At this juncture, it is hard to deny that the most crucial political challenge is Brexit. The UK narrowly voted in favour of leaving the EU, while Gibraltar almost unanimously voted to remain – such is the misfortune of the underdog. Indeed, the link with the United Kingdom was vital in getting us access to the European Union originally and, as happened during the evacuation and the closed border years, Gibraltar has had to struggle or thrive under situations virtually beyond its control. Despite this, at each juncture, Gibraltar has found a way to stand up for itself like the David of international relations, even when the support from the UK has been occasionally limp. The truest example of Gibraltarian solidarity and unity came 50 years ago with the Gibraltar Sovereignty Referendum on the 10th of September 1967. It is hailed as a central event in our narrative and emblematic of our identity as a British Gibraltarian people – and for good reason too.
For the first time since the Second World War, the 1960s brought a wave of volatility in global politics. The UK economy, and other western Keynesian economies, had ‘never had it so good’ in the words of Conservative Prime Minister Harold Macmillan. The succeeding Labour government saw a majority in Westminster and oversaw a swathe of liberal social reform under Home Secretary Roy Jenkins and Prime Minister Harold Wilson, just about catching up with the ‘swinging sixties’. Abroad, however, the decade was a period of marked controversy; and no war was more controversial than Vietnam. From the Bay of Pigs invasion to the start of the Troubles in Northern Ireland and the Six Day War in Israel, the high levels of conflict were in contradiction to the relative stability of the North American and European economies. With the UK governments of the time pressured on an inexorable number of challenges away from home, it seemed like the perfect opportunity for General Franco, Spain’s fascist dictator, to push for what would have been among his proudest and callous achievements – Spanish colonisation of Gibraltar.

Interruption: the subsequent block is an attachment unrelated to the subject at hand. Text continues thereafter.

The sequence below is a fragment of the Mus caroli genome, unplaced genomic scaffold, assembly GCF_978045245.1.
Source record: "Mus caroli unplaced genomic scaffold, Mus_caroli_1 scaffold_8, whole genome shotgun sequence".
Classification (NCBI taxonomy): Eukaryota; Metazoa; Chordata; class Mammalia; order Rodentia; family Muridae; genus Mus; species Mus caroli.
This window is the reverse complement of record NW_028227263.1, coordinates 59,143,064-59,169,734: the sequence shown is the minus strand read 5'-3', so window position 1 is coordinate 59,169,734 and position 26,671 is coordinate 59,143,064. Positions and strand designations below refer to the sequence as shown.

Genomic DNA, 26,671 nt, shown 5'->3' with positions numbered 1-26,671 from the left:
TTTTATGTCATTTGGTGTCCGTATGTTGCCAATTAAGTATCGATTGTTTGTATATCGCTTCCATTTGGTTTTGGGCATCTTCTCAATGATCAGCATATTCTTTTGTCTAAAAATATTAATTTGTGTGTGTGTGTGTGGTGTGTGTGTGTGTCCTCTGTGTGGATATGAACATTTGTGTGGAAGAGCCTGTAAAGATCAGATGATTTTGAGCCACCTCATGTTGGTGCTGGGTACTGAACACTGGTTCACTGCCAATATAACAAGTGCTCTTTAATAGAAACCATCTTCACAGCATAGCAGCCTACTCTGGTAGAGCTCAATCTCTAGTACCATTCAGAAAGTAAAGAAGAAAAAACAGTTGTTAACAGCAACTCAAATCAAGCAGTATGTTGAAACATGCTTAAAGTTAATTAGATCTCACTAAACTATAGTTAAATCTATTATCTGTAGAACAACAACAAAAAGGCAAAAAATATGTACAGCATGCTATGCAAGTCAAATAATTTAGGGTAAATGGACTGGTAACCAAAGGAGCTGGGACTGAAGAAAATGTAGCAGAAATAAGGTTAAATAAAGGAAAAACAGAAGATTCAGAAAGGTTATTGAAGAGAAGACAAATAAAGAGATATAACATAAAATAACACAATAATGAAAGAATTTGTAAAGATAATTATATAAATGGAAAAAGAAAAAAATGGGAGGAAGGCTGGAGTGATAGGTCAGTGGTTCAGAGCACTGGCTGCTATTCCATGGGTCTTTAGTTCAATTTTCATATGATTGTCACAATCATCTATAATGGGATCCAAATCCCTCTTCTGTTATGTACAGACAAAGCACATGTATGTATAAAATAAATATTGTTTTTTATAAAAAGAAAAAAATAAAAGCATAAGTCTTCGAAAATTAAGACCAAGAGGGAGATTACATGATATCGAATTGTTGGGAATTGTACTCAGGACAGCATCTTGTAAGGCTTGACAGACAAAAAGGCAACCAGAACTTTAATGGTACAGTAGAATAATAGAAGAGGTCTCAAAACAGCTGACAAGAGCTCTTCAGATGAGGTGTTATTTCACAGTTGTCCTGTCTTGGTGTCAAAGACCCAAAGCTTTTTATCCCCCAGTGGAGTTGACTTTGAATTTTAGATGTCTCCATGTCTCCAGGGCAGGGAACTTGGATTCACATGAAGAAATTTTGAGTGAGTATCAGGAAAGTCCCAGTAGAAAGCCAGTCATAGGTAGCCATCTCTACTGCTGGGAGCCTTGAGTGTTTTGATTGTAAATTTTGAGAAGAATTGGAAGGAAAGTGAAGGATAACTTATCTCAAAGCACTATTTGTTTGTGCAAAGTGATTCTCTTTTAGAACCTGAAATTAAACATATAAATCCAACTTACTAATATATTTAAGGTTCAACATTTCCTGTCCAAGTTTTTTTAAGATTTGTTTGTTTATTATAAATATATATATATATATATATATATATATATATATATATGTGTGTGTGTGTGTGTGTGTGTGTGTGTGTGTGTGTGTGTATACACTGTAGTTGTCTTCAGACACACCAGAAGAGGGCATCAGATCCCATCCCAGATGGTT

The dictator saw Gibraltar as a ripe fruit that hung low enough to pick but not too high that it would be worth a war over. Franco’s foreign affairs minister Fernando Castiella managed to garner support on the international stage for Spain’s view that Gibraltar was a British fortress on Spanish soil. As is the case at present, there was a certain suspicion towards London that Gibraltar’s desires would be subordinated in order to maintain friendly Anglo-Spanish relations. Gibraltar’s population has forever been too small to have any effect on a UK government’s utilitarian calculations and was seen Britain’s allies as an unnecessary remnant of the old Empire. In fact, there was a growing sentiment in the UK that refusing to talk to Spain on sovereignty would be counter-productive, making damaging Britain’s case internationally. But that suspicion from the Gibraltarian people did not nearly match up to the opposition on the Rock against a Spanish dictatorship, three decades into its fascist regime.